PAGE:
If I were in charge of the US Open, I wouldn’t have just defaulted Novak Djokovic from the tournament yesterday for hitting a line judge with a ball. I would have also taken him into the locker room and vaccinated him against his will.
Speaking of tennis, before they serve, players should stop their ridiculous habit of getting three balls, looking at them, rejecting one, and throwing it back. You can’t tell the balls apart, so just take two and get up to the line already.
I’m sorry to hear that Netflix has cancelled Hasan Minhaj’s “Patriot Act.” Of all the half-hour topical comedy shows the service has tried — including ones from Michelle Wolf, Joel McHale, and Chelsea Handler — Minhaj was alone in finding a formula that worked. He did long looks at issues like “Why Doing Taxes Is So Hard,” “We’re Doing Elections Wrong,” and “Why The News Industry Is Dying” — and those are just three examples from his final season. Like John Oliver’s “Last Week Tonight” on HBO, “Patriot Act” had crisp writing that added humor to some very serious subjects, presented in a way that was more palatable to younger audiences, with Minhaj displaying real confidence and great timing as he stood on and in front of a massive video wall. But Netflix shows live and die by analytics, so perhaps viewership had dropped off in season six — or maybe it was contract renewal time and CEO Ted Sarandos didn’t want to cough up more money for Minhaj and his crew. In either case, it’s too bad “Patriot Act” is gone.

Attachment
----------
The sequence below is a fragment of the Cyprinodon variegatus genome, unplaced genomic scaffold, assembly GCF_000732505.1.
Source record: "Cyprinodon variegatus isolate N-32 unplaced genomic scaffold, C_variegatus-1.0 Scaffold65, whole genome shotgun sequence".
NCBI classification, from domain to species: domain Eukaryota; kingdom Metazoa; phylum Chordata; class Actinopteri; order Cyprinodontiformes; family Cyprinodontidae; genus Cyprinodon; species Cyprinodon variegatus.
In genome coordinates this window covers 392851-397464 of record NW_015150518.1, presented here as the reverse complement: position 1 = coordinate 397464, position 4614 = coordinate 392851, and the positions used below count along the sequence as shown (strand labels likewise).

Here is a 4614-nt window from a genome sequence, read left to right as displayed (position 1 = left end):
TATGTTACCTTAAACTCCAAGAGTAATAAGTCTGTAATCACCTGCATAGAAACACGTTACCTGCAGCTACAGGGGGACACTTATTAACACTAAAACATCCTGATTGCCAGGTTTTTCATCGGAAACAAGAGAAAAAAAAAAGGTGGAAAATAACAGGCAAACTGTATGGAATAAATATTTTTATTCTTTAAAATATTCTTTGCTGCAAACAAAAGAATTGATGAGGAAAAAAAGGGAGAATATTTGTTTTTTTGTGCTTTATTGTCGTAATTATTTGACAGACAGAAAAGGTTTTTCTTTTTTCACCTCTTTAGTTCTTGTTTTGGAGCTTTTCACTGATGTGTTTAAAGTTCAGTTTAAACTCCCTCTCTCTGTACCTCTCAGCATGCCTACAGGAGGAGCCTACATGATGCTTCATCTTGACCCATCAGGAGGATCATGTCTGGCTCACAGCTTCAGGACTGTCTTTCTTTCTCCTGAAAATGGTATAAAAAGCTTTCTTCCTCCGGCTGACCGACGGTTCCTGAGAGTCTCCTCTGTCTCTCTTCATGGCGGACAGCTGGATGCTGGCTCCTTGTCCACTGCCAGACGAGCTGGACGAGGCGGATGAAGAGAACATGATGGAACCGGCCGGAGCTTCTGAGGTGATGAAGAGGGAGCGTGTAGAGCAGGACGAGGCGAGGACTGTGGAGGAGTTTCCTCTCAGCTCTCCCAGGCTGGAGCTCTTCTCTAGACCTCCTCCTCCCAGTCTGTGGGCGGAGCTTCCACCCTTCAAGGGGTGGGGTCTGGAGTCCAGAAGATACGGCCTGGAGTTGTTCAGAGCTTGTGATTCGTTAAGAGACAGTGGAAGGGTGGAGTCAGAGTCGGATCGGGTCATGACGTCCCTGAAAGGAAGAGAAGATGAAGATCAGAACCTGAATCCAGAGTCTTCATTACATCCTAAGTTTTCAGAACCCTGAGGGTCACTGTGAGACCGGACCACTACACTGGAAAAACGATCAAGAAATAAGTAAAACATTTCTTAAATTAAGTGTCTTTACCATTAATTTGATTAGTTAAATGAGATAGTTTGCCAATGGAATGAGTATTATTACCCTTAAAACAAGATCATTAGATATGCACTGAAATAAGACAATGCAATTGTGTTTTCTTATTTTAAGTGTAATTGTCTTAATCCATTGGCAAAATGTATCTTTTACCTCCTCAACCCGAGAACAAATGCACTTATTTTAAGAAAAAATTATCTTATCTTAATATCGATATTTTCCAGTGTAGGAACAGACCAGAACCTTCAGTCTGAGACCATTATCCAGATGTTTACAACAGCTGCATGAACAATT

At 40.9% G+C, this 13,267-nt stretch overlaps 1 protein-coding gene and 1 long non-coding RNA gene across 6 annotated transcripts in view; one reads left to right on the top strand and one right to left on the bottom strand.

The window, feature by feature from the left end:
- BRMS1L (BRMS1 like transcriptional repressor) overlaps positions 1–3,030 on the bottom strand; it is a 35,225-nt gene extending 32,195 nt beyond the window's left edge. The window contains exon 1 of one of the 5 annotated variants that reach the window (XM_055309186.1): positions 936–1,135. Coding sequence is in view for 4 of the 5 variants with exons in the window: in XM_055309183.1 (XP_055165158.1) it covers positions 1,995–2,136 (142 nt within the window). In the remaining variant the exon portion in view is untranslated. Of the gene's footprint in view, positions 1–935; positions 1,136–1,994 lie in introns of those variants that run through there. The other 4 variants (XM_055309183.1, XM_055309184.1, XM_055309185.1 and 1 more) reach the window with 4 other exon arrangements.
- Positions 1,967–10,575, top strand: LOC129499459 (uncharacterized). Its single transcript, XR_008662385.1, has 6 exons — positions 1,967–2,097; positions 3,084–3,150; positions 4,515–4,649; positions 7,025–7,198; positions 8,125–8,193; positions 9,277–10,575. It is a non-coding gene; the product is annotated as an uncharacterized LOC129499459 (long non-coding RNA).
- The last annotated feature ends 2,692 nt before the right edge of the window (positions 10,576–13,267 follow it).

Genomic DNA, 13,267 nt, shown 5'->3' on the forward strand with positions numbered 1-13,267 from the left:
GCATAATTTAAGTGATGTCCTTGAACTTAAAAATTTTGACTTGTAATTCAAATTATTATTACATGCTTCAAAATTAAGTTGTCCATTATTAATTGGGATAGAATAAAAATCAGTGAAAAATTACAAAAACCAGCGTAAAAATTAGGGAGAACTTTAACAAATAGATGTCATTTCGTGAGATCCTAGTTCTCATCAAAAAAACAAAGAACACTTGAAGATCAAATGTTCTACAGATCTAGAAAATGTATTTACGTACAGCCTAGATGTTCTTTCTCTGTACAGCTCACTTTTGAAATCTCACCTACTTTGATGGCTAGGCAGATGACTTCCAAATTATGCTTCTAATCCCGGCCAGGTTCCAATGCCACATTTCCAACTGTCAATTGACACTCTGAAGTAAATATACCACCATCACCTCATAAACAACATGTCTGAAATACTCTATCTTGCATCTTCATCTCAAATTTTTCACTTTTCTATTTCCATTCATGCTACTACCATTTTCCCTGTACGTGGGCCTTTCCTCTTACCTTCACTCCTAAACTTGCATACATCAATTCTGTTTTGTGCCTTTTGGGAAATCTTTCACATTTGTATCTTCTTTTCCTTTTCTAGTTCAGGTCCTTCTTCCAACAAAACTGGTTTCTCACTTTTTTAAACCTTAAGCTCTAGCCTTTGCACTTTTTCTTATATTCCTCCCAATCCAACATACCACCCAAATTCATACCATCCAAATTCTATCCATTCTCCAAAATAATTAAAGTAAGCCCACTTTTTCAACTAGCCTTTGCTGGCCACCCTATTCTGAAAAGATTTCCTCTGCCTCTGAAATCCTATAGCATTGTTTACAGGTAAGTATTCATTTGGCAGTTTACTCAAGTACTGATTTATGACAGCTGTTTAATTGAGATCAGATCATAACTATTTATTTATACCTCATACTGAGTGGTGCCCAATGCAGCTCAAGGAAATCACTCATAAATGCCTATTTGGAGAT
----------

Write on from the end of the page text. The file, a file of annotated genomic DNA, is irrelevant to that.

Seeing commercials in the Shop Small campaign (like the one for American Express) — urging us to go back to local businesses we used to visit pre-COVID — remind me of the messages we heard repeatedly after 9/11, “Go shopping or the terrorists have won!” The difference is that the 2001 attacks didn’t cause tens of millions of Americans to lose their jobs and have so much less money to spend at any business.
I am so tired of movies about someone who disappears without a trace. When I disappear, I’m going to leave two traces.